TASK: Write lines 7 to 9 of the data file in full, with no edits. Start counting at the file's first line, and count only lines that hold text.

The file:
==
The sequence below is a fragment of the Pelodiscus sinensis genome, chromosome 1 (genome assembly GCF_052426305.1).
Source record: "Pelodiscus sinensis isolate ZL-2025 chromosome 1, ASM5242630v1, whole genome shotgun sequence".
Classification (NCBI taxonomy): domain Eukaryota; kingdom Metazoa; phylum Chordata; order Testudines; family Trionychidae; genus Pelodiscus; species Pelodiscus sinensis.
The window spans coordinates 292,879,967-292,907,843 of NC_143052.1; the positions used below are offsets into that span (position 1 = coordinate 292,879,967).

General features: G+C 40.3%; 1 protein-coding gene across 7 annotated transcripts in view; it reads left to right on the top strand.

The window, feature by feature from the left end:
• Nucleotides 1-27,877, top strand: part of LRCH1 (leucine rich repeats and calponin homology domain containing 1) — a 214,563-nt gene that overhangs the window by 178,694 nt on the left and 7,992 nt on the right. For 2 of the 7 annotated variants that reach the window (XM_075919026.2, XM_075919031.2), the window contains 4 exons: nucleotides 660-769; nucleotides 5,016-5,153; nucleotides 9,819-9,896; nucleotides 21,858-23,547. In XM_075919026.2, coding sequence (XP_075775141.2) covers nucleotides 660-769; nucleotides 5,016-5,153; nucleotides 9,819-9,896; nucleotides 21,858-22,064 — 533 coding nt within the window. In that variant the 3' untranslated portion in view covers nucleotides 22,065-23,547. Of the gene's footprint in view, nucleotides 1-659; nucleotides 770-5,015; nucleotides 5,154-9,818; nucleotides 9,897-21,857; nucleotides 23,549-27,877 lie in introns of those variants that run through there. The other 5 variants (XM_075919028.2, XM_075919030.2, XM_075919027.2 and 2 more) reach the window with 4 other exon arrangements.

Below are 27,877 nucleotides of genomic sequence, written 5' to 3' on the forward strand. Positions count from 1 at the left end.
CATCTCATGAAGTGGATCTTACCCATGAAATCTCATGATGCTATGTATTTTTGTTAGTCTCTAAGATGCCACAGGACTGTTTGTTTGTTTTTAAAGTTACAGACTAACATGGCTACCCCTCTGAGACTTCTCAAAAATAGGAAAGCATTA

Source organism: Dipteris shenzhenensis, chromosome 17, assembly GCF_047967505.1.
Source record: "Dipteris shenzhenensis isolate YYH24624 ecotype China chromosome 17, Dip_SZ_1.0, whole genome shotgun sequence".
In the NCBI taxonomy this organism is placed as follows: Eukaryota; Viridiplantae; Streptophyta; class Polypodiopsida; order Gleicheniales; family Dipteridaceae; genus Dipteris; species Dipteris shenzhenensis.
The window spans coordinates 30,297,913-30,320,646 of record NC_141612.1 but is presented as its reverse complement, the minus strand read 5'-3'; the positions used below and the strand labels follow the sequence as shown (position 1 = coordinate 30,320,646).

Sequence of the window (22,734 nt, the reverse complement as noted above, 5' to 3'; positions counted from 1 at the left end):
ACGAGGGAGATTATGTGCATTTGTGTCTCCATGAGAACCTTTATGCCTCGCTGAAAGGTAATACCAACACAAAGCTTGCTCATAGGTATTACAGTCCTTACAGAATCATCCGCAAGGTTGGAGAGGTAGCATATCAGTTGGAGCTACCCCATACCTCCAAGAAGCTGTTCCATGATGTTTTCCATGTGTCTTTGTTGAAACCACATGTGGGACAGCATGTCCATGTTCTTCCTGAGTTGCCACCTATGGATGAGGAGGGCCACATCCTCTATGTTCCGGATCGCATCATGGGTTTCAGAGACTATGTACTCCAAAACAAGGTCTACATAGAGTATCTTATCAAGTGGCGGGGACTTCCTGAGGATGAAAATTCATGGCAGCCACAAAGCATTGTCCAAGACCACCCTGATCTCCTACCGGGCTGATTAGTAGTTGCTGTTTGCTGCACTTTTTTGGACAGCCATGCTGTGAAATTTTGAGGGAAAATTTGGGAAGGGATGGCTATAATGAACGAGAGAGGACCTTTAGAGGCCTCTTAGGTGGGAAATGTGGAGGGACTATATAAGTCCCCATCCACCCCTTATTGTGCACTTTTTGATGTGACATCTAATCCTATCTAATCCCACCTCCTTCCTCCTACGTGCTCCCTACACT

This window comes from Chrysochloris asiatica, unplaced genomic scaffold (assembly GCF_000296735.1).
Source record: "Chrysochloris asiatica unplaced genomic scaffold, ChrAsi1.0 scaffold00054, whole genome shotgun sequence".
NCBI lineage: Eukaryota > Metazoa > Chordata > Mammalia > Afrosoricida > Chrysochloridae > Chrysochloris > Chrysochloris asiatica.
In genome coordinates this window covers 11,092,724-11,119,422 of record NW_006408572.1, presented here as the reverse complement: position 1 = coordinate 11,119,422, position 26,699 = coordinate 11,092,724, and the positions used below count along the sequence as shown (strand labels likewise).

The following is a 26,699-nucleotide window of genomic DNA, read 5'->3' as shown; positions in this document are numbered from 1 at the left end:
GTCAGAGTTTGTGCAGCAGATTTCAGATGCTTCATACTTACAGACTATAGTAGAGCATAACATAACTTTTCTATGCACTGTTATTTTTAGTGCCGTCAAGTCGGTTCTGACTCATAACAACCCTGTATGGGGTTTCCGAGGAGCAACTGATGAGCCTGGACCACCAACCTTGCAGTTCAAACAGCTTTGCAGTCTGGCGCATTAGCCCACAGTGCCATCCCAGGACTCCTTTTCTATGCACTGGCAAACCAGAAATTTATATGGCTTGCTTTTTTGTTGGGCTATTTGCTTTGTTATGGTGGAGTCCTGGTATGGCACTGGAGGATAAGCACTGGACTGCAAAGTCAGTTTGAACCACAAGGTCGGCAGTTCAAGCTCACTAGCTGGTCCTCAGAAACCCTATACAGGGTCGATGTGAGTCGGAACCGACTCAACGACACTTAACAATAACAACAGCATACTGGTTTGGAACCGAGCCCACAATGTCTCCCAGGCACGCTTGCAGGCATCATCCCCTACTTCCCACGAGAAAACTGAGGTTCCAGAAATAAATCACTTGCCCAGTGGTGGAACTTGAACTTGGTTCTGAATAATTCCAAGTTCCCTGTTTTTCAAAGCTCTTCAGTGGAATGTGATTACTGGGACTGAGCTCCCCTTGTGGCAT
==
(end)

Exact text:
• Nucleotides 1-27,877, top strand: part of LRCH1 (leucine rich repeats and calponin homology domain containing 1) — a 214,563-nt gene that overhangs the window by 178,694 nt on the left and 7,992 nt on the right. For 2 of the 7 annotated variants that reach the window (XM_075919026.2, XM_075919031.2), the window contains 4 exons: nucleotides 660-769; nucleotides 5,016-5,153; nucleotides 9,819-9,896; nucleotides 21,858-23,547. In XM_075919026.2, coding sequence (XP_075775141.2) covers nucleotides 660-769; nucleotides 5,016-5,153; nucleotides 9,819-9,896; nucleotides 21,858-22,064 — 533 coding nt within the window. In that variant the 3' untranslated portion in view covers nucleotides 22,065-23,547. Of the gene's footprint in view, nucleotides 1-659; nucleotides 770-5,015; nucleotides 5,154-9,818; nucleotides 9,897-21,857; nucleotides 23,549-27,877 lie in introns of those variants that run through there. The other 5 variants (XM_075919028.2, XM_075919030.2, XM_075919027.2 and 2 more) reach the window with 4 other exon arrangements.

Below are 27,877 nucleotides of genomic sequence, written 5' to 3' on the forward strand. Positions count from 1 at the left end.
CATCTCATGAAGTGGATCTTACCCATGAAATCTCATGATGCTATGTATTTTTGTTAGTCTCTAAGATGCCACAGGACTGTTTGTTTGTTTTTAAAGTTACAGACTAACATGGCTACCCCTCTGAGACTTCTCAAAAATAGGAAAGCATTA